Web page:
Saturday, January 24, 2009

Obama Skeptical of Chinese Currency Value

NY Times - Geithner Hints at Harder Line on China Trade
Wall Street Journal - Chinese Ministry Denies Geithner's Currency Claims
Forbes - China, New U.S. Administration Make Yuan First Row

President Obama's nominee for Treasury secretary, Timothy Geithner, made waves in the financial world on Thursday when he stated that Obama believes China is manipulating its currency. The charge of manipulation is significant both because the Bush administration studiously avoided making that claim during its time in office and because a U.S. law requires an investigation and possible trade sanctions if a country is found to be intentionally engaging in currency manipulation in order to gain a trade advantage.

The Chinese currency, the yuan, has steadily appreciated against the U.S. dollar by 16% in the past few years after China eased a previous strict band of currency fluctuation. However, with the Chinese economic growth rate slowing and exports dropping, the yuan's exchange rate with the dollar has leveled off. An undervalued and low currency value helps a country's exports because its goods are then cheaper for foreign purchasers.

Geithner's signal to the Chinese from Obama indicates that the new President may take a harder and more protectionist line toward trade, a philosophy that Obama had indicated on the campaign trail. At the very least, Obama may call more attention to other countries' potential unfair practices and violations of trade regulations. Such a move would be heavily supported by U.S. manufacturers and unions, many of whom allege that China's artificially low yuan value gives China a wrongful comparative advantage over U.S. manufacturers.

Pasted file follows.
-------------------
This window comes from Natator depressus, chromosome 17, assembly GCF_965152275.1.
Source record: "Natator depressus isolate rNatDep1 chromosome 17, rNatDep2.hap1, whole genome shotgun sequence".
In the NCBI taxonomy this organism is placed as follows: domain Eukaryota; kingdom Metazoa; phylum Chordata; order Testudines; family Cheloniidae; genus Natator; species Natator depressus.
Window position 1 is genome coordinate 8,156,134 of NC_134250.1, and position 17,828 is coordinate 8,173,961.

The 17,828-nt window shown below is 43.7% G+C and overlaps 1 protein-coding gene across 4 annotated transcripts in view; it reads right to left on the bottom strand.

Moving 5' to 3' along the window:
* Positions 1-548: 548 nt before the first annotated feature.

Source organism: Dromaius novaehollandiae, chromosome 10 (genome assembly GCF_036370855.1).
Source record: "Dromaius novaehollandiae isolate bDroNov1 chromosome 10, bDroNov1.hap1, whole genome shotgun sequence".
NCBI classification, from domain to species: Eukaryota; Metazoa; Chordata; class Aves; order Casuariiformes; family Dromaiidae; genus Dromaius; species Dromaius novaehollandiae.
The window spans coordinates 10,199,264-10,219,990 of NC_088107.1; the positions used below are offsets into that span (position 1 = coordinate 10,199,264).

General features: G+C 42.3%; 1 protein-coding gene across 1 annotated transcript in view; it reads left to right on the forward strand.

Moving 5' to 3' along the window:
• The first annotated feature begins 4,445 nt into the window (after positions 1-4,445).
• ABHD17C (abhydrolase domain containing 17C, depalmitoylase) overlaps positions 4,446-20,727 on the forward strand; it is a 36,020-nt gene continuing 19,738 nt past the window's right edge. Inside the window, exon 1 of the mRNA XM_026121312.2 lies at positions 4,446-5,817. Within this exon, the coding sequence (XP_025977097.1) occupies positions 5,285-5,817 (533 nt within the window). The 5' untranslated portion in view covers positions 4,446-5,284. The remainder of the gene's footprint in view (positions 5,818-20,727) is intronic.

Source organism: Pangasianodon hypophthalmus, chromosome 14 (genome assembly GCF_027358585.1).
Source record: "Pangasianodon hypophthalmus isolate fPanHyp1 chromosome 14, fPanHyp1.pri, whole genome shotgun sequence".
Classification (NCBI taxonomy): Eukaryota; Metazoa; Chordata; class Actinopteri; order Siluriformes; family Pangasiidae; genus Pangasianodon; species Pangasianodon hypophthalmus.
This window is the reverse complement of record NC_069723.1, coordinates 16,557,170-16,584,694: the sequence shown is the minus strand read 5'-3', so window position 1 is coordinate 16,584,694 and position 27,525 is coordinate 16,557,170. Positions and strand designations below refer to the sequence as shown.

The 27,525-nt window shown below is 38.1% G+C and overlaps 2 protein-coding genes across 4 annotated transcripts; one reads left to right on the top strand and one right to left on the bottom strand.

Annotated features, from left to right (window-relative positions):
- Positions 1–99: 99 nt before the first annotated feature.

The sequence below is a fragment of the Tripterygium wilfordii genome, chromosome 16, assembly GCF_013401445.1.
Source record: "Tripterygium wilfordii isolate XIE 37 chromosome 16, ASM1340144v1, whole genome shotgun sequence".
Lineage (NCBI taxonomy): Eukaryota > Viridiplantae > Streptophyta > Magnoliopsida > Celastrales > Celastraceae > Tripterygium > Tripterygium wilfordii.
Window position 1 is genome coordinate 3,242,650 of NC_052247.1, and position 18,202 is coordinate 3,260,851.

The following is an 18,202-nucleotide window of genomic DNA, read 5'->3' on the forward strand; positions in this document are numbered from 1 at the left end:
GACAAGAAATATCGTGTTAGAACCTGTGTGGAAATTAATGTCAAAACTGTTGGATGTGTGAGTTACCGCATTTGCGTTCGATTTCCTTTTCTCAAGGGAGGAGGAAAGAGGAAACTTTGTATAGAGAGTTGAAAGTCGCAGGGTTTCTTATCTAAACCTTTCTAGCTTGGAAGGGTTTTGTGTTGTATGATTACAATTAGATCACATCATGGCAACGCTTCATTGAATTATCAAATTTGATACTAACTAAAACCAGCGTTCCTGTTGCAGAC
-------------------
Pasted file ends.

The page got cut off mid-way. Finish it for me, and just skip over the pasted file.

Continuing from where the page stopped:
An official from China's Ministry of Commerce responded to Geithner on Saturday and denied all accusations of currency manipulation. U.S. officials must be careful of antagonizing their biggest trading partner, however, as China holds a vast reserve of U.S. Treasury bills and has therefore been financing the ballooning U.S. government debt.

1. How does the U.S. government control the dollar's exchange rate?
2. Do any U.S. domestic interests benefit from a devalued yuan?
3. Could Geithner's comments serve another purpose than antagonism, sparking a new starting point for dialogue with China?

1 comment:

The Intellectual Redneck said...

President Bush took a parting shot at the French by raising the duty on Roquefort cheese from 100% to 300%. This was in retaliation for a French ban on American beef. The French are notorious for protecting their crummy agriculture industry. Many people think President Obama will reverse the decision. He loves the French and they love him back. A cheesy dispute with France